# Technical Pressure Question

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#### muggles

Absolute drivel

So come on then, if that's drivel, what's the explanation according to Namsag??

#### doitall

Did you know you could improve circulation by raising the pressure in the system

C

#### cantaloup63

Did you know you could improve circulation by raising the pressure in the system
So why stop at 1 to 2 bar?

#### Dan Robinson

Safety, production cost, practicality, user incompetence, disperate origins of parts....the list is endless.

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#### cantaloup63

Safety, production cost, practicality, user incompetence, disperate origins of parts....the list is endless.
I note that you curiously omitted "installer incompetence" - or is that within the "endless list"

#### Dan Robinson

See "disperate" & "origins" .

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#### rebuilder

The original question was...."So why do so many recommend that a closed system be pressurised up to 1 to 1.5 bar cold?"

To my knowledge 1 bar is one atmosphere, which is the weight of the air at sea level. If the sealed pipes are 1 bar then the pressure inside is the same as at sea level?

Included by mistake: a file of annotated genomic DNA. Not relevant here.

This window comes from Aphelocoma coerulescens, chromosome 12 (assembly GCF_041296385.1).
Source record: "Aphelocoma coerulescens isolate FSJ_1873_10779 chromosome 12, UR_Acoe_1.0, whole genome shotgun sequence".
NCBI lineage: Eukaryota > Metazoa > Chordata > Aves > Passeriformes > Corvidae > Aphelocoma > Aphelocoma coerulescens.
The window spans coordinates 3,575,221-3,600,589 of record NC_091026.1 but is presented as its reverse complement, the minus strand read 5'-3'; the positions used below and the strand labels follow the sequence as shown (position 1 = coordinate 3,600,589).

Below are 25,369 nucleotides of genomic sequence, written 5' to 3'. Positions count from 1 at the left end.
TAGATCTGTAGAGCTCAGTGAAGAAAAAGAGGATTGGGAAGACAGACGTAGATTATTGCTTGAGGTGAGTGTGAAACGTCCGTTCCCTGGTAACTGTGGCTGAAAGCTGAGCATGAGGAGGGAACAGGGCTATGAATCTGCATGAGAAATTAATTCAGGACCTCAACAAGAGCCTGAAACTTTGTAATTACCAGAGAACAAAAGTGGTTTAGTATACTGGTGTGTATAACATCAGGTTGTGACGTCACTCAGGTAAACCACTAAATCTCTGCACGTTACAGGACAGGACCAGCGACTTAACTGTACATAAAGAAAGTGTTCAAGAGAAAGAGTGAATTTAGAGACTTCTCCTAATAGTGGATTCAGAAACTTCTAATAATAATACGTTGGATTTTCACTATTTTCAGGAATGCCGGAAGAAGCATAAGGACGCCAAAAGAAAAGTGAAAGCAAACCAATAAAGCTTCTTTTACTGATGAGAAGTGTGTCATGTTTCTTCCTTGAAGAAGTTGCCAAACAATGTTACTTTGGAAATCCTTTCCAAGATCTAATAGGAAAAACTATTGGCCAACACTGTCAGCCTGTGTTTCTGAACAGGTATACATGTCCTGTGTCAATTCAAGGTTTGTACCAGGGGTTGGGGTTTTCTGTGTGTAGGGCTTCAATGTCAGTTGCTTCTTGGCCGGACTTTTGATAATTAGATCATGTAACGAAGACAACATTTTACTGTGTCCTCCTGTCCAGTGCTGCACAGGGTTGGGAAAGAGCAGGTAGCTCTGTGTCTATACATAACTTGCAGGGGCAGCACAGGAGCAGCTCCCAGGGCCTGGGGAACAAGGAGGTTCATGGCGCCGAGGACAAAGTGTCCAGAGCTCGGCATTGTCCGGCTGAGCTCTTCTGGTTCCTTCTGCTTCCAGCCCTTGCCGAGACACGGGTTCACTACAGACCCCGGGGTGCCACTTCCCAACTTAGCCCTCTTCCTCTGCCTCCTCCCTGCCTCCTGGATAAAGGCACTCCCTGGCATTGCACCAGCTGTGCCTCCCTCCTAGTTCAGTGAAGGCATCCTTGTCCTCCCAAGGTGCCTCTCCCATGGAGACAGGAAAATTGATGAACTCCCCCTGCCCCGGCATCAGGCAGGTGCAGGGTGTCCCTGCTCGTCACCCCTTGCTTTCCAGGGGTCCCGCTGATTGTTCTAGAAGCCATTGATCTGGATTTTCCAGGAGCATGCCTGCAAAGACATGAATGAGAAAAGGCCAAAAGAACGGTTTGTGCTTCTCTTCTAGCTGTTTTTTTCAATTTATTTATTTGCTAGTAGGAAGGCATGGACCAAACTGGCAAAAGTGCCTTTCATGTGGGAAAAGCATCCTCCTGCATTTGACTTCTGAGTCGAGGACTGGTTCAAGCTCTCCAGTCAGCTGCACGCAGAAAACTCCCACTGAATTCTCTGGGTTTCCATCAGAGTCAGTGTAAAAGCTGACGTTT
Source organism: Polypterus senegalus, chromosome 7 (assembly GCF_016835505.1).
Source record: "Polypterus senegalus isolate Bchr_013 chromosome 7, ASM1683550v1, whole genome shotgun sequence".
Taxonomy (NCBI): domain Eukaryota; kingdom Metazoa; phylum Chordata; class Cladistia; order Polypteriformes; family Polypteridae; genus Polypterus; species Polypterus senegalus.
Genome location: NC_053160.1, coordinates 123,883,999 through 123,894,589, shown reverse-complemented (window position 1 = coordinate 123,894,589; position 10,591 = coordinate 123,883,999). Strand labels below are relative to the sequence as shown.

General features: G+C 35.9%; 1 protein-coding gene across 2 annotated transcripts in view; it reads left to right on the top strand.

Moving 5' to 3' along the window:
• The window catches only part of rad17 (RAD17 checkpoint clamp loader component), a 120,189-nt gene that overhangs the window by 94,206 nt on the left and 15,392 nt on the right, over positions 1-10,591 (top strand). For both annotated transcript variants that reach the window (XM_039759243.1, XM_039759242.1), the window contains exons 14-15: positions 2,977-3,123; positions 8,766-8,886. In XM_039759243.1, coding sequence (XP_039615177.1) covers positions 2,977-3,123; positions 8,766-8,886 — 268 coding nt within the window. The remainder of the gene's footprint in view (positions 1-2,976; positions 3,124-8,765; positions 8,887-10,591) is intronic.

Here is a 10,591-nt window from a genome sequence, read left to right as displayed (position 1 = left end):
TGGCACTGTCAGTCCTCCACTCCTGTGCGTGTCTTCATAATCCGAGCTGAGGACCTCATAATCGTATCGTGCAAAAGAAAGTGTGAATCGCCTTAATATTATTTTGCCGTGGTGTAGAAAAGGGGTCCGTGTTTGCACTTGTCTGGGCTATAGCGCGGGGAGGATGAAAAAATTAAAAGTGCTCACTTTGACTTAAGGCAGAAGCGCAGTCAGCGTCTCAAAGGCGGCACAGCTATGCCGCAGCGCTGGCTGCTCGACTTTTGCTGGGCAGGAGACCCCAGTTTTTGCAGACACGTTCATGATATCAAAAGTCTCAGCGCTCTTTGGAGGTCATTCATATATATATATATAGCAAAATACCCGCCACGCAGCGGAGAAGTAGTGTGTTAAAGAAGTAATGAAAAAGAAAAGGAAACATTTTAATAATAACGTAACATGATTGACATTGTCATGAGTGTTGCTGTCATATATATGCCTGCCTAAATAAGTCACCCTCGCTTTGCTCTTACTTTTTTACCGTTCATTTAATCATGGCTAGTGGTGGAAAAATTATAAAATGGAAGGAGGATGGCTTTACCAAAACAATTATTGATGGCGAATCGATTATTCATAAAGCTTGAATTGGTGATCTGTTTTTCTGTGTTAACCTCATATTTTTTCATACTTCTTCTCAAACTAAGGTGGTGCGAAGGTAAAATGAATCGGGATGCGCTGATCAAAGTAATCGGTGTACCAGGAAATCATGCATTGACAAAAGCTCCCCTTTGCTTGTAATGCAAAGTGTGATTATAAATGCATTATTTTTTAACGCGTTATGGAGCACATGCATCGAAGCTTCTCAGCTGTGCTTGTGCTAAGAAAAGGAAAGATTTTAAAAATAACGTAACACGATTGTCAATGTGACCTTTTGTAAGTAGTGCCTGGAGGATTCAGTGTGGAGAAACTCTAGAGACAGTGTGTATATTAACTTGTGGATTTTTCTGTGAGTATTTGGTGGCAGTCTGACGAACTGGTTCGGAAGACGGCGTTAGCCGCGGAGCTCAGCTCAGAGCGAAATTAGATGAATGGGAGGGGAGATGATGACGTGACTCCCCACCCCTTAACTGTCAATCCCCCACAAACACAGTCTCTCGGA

If the pressure gauge is downstairs and set to 1 bar with the house having three floors which is maybe approximately 30 foot in height (which is 1 bar in pressure) to the highest system point will the pressure at the top be less than at the bottom in a sealed system? By 1 bar? Gravity comes into play even in a sealed piped system. Gravity is always there. If it is 1 bar at ground level then it stands that it must be 0 bar 30 foot above it. Is that so?

In a normal 2 floor house, and most 3 floor house I would assume, 1 bar will get you up to the highest level with no problems. I suspect this is why they stipulate the system being set to 1 bar cold.

I am open to correction as I am going by what I learnt in school and applying to this question.

#### Dan Robinson

Yes but we are talking about pressureabove atmospheric.

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#### cantaloup63

Yes but we are talking about pressureabove atmospheric.
But it's all relative 1 bar above local atmospheric would presumably be 2 bar if local atmospheric was 0 bar and you then decided to move the whole thing 30' down to the beach.

Maybe that's what it's all about - aeroplanes and spacecraft. So installing a pressurised heating system on a plane would involve significant pressure changes depending where in relation to sea level it currently is.

So you see, it is rocket science after all

#### doitall

I'm 600ft above sea level, what should my gauge read.

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#### cantaloup63

I'm 600ft above sea level, what should my gauge read.
minus 20 bar, silly

#### Nige F

[quote="cantaloup63";p="2257862Maybe that's what it's all about - aeroplanes and spacecraft. :[/quote] Don`t forget the conveyor

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#### rebuilder

Yes but we are talking about pressureabove atmospheric.

Interesting. So are you saying a gauge reading 1 bar at ground level is really 2 bar? The pressure in the system plus atmospheric which is 1 bar?

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